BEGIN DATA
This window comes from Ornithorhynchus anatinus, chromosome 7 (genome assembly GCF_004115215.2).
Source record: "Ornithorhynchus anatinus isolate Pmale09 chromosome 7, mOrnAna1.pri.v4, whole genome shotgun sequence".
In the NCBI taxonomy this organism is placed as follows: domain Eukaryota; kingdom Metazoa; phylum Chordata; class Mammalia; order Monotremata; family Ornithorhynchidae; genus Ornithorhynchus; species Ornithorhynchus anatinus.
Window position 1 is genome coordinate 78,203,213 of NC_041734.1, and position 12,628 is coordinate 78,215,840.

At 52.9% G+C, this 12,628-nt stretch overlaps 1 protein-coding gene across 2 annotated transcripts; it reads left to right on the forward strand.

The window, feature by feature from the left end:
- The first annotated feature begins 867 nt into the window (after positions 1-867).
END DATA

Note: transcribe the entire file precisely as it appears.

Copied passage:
This window comes from Ornithorhynchus anatinus, chromosome 7 (genome assembly GCF_004115215.2).
Source record: "Ornithorhynchus anatinus isolate Pmale09 chromosome 7, mOrnAna1.pri.v4, whole genome shotgun sequence".
In the NCBI taxonomy this organism is placed as follows: domain Eukaryota; kingdom Metazoa; phylum Chordata; class Mammalia; order Monotremata; family Ornithorhynchidae; genus Ornithorhynchus; species Ornithorhynchus anatinus.
Window position 1 is genome coordinate 78,203,213 of NC_041734.1, and position 12,628 is coordinate 78,215,840.

At 52.9% G+C, this 12,628-nt stretch overlaps 1 protein-coding gene across 2 annotated transcripts; it reads left to right on the forward strand.

The window, feature by feature from the left end:
- The first annotated feature begins 867 nt into the window (after positions 1-867).